Physics 162H Honors Project: Star Clusters
Star Clusters are an easily recognizable group of distant stars which consist of anywhere from a few dozen to a million stars in a region only a few parsecs across. It is believed that this proximity is due to the stars' formation from the same medium under the same conditions. All the stars in a cluster are usually about the same age. These stellar assemblies are held together with gravity.
There are two basic types of clusters. The first is the Open Cluster, in which the stars are very dispersed and not packed tightly together. These types of clusters are typically found in the Milky Way and contain only a few hundred to 100,000 stars. Commonly, these are also called Type I or younger clusters, and these contain young blue stars of the O and B types.
The second type is a Globular Cluster. This is a kind of stellar swarm or cascade of closely packed stars that resembles an explosion of stars frozen in the process. All of these beautiful stellar objects are roughly spherical and typically contain tens of thousands, sometimes millions, of stars. They average 50 pc in diameter. Globular, or type II, clusters seem to completely lack O and B type stars, and the blue stars visible are stars that are off of the main sequence or the product of the fusion of two older stars. This indicates an older collection of stars. Most Globulars are a great distance from Earth, often lying outside the galactic plane. They are sometimes referred to as Halo Clusters when talked about in this fashion. The spectra of these clusters also show a lack of heavier elements, also suggesting that these stars are of an older generation from a time when heavier elements were less abundant. It is thought that globular clusters are remnants from an earlier stage of our galaxy's evolution.
For this project, a collection of both types of clusters is required. An HR diagram of the stars is of use to you, as it verifies everything which is have included in the above paragraphs. There are a number of such HR diagrams in your textbook.
- Devise a plan of attack. Consult with the observatory manager and choose the objects you wish to try to view through the telescope. Messier objects are the most likely to be found, so it is strongly recommended that you stick to the Messier Catalog. It is also recommended that you choose objects visible in the Northern hemisphere. Find coordinates for your desired objects. For this project, there are several recommended objects, which are:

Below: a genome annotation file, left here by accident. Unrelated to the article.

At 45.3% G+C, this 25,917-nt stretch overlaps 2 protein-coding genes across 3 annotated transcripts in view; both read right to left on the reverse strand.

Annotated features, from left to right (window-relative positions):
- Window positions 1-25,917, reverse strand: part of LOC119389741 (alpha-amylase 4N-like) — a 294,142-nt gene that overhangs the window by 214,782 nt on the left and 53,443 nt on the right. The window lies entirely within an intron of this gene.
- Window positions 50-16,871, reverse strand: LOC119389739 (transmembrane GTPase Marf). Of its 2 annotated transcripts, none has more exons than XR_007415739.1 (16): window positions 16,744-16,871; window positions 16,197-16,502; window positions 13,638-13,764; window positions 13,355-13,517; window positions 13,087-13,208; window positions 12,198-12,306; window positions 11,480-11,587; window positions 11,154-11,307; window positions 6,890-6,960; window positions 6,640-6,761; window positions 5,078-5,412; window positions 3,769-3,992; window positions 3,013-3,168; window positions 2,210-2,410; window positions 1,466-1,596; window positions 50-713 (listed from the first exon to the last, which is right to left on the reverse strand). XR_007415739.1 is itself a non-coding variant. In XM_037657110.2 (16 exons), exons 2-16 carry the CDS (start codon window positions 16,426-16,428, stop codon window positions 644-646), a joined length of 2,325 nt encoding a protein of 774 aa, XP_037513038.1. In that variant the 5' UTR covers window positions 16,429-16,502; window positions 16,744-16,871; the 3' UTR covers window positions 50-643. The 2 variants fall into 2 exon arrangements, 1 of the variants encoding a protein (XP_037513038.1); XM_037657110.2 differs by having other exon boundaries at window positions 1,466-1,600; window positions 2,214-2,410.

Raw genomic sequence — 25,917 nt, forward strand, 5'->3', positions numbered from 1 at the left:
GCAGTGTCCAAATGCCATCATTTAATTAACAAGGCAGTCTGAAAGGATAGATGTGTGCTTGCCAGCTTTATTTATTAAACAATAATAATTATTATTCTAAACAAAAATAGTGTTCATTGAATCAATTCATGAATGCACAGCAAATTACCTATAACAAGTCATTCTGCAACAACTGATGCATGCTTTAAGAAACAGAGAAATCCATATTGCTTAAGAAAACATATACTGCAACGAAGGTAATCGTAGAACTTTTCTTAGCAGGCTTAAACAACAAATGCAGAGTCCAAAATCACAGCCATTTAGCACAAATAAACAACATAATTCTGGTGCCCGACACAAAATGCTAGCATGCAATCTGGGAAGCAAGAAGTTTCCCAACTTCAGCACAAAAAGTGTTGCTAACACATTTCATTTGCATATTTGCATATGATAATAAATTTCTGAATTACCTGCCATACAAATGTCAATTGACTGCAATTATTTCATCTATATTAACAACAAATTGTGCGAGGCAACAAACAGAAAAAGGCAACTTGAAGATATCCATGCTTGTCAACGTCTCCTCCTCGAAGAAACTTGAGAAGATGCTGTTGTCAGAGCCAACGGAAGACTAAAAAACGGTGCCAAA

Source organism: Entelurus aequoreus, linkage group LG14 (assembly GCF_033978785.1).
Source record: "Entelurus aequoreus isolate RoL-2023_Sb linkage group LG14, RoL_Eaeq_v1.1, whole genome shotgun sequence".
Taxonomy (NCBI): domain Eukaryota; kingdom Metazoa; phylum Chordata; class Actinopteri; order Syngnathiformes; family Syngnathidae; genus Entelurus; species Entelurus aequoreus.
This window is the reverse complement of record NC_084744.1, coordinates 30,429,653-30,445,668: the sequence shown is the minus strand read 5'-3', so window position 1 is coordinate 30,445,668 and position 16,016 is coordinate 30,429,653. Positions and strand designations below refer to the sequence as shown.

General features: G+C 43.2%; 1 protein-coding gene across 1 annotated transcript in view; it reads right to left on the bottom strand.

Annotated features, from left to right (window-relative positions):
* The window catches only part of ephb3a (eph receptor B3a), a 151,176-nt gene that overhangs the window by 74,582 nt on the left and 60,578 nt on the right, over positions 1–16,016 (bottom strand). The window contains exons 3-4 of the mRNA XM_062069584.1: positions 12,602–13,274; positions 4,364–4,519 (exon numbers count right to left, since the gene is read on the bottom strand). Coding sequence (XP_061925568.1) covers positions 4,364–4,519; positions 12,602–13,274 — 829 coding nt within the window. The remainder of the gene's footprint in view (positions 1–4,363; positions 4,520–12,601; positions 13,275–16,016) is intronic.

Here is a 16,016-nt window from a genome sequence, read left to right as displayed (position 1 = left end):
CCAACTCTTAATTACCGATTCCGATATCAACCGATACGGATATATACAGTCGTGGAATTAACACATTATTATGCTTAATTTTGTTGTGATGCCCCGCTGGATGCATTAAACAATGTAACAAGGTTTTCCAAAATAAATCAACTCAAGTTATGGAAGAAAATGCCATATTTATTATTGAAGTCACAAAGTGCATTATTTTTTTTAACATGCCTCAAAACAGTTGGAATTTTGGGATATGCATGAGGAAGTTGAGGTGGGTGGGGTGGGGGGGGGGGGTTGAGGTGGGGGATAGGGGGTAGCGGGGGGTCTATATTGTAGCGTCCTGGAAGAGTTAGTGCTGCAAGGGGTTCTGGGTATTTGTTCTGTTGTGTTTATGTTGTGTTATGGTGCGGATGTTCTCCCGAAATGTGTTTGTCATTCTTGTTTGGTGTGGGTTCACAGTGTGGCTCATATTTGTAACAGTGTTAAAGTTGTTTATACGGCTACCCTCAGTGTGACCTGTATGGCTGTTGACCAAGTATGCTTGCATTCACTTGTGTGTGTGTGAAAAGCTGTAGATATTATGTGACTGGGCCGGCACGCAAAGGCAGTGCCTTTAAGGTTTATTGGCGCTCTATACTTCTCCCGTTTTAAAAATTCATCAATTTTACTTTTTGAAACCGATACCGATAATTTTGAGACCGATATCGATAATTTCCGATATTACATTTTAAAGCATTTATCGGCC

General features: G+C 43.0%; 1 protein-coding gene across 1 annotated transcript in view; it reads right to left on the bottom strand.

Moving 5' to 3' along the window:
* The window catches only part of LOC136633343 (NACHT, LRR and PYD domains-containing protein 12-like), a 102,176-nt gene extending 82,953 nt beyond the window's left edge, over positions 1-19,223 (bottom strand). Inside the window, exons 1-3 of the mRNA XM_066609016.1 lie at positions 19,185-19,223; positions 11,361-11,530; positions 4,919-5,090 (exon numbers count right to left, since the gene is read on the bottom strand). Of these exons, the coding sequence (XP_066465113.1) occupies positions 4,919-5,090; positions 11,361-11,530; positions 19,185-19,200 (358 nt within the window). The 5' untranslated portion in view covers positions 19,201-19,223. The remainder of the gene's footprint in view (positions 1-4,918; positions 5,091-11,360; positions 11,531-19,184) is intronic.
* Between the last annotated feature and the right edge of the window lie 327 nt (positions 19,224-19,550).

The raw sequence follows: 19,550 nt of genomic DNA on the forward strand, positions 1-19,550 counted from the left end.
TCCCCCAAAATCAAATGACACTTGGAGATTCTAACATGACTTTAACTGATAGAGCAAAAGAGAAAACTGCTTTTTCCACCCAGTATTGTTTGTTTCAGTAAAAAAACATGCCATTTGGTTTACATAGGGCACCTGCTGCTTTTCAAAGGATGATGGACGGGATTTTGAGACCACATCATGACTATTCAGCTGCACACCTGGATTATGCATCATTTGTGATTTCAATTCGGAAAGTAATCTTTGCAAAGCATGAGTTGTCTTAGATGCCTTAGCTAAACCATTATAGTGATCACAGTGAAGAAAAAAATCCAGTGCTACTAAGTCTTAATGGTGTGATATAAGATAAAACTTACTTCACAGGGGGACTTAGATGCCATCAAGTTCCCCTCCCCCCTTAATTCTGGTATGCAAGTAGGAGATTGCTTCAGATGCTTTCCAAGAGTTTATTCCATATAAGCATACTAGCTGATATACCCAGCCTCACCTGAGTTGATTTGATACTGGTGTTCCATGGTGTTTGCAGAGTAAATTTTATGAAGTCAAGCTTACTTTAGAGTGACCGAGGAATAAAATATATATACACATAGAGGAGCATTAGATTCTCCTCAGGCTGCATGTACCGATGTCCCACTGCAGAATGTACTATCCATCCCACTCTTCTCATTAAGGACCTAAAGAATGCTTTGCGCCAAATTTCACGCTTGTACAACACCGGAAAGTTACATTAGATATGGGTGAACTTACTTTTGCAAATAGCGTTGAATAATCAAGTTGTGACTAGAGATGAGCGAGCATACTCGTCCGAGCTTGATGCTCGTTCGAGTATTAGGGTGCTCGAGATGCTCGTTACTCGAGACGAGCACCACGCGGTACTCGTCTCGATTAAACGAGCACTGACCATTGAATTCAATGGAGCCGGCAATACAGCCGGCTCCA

-The Pleiades (7 Sisters) Star Cluster.
- M-13 Star Cluster in Hercules.
- The Double Cluster in Perseus.
- The Beehive Cluster in Cancer.
- M-3 near Ursa Majoris.
- The Double Cluster in Perseus
- Locate each object the telescope at Davis Hall.
- With the manager's assistance, attach either a camera or the CCD to the scope. An option for a very faint cluster is to observe it visually and attempt to sketch a picture.
- Capture at least one image, or more if you choose. Try several different images in different scopes and powers of magnification.
- With use of photography, or with the CCD images, the pictures may be enlarged so that they may be more visible. For the stars, it is enough to observe their color differences and brightnesses. You probably won't need a picture, though they could be a nice addition to the report. If the stars in a cluster are of the same overall color, be sure to note this.
For the most part, data interpretation will be difficult for this project. You will be able to tell the difference between star clusters easily, but the colors of the stars may be elusive and deceiving. As such, you will be required to extrapolate a little. Several pictures included in the report will be useful.